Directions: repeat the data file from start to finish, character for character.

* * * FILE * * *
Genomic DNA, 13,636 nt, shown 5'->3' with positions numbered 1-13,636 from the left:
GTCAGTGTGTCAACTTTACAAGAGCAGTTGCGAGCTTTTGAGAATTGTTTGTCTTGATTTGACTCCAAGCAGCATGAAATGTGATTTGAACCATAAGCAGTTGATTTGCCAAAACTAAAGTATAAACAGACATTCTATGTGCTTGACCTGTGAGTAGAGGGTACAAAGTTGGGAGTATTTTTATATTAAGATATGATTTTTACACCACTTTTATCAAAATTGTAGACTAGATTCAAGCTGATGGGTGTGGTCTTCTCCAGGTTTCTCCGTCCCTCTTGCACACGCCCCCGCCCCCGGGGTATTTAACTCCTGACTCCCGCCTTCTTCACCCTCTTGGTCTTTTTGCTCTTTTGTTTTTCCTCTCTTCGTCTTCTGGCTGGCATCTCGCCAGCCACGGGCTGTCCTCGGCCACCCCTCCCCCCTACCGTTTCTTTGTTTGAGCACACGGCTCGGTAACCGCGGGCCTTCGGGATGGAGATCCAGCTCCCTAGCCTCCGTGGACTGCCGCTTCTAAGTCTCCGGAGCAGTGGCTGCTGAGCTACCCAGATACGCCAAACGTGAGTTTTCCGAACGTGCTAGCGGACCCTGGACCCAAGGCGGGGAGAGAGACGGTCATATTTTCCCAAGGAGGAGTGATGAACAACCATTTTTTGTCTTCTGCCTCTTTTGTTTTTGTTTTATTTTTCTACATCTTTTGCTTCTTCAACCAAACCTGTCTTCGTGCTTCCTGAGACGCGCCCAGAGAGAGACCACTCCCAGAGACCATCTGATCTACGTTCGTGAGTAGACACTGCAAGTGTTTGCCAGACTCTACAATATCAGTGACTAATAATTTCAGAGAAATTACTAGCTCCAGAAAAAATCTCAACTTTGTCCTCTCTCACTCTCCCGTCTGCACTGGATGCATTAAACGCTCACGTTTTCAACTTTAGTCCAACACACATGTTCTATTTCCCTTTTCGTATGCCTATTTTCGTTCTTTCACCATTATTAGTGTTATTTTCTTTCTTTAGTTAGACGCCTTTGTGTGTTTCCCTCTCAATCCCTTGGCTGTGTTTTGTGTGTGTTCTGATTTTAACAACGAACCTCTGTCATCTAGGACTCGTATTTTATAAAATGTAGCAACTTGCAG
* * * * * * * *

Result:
Genomic DNA, 13,636 nt, shown 5'->3' with positions numbered 1-13,636 from the left:
GTCAGTGTGTCAACTTTACAAGAGCAGTTGCGAGCTTTTGAGAATTGTTTGTCTTGATTTGACTCCAAGCAGCATGAAATGTGATTTGAACCATAAGCAGTTGATTTGCCAAAACTAAAGTATAAACAGACATTCTATGTGCTTGACCTGTGAGTAGAGGGTACAAAGTTGGGAGTATTTTTATATTAAGATATGATTTTTACACCACTTTTATCAAAATTGTAGACTAGATTCAAGCTGATGGGTGTGGTCTTCTCCAGGTTTCTCCGTCCCTCTTGCACACGCCCCCGCCCCCGGGGTATTTAACTCCTGACTCCCGCCTTCTTCACCCTCTTGGTCTTTTTGCTCTTTTGTTTTTCCTCTCTTCGTCTTCTGGCTGGCATCTCGCCAGCCACGGGCTGTCCTCGGCCACCCCTCCCCCCTACCGTTTCTTTGTTTGAGCACACGGCTCGGTAACCGCGGGCCTTCGGGATGGAGATCCAGCTCCCTAGCCTCCGTGGACTGCCGCTTCTAAGTCTCCGGAGCAGTGGCTGCTGAGCTACCCAGATACGCCAAACGTGAGTTTTCCGAACGTGCTAGCGGACCCTGGACCCAAGGCGGGGAGAGAGACGGTCATATTTTCCCAAGGAGGAGTGATGAACAACCATTTTTTGTCTTCTGCCTCTTTTGTTTTTGTTTTATTTTTCTACATCTTTTGCTTCTTCAACCAAACCTGTCTTCGTGCTTCCTGAGACGCGCCCAGAGAGAGACCACTCCCAGAGACCATCTGATCTACGTTCGTGAGTAGACACTGCAAGTGTTTGCCAGACTCTACAATATCAGTGACTAATAATTTCAGAGAAATTACTAGCTCCAGAAAAAATCTCAACTTTGTCCTCTCTCACTCTCCCGTCTGCACTGGATGCATTAAACGCTCACGTTTTCAACTTTAGTCCAACACACATGTTCTATTTCCCTTTTCGTATGCCTATTTTCGTTCTTTCACCATTATTAGTGTTATTTTCTTTCTTTAGTTAGACGCCTTTGTGTGTTTCCCTCTCAATCCCTTGGCTGTGTTTTGTGTGTGTTCTGATTTTAACAACGAACCTCTGTCATCTAGGACTCGTATTTTATAAAATGTAGCAACTTGCAG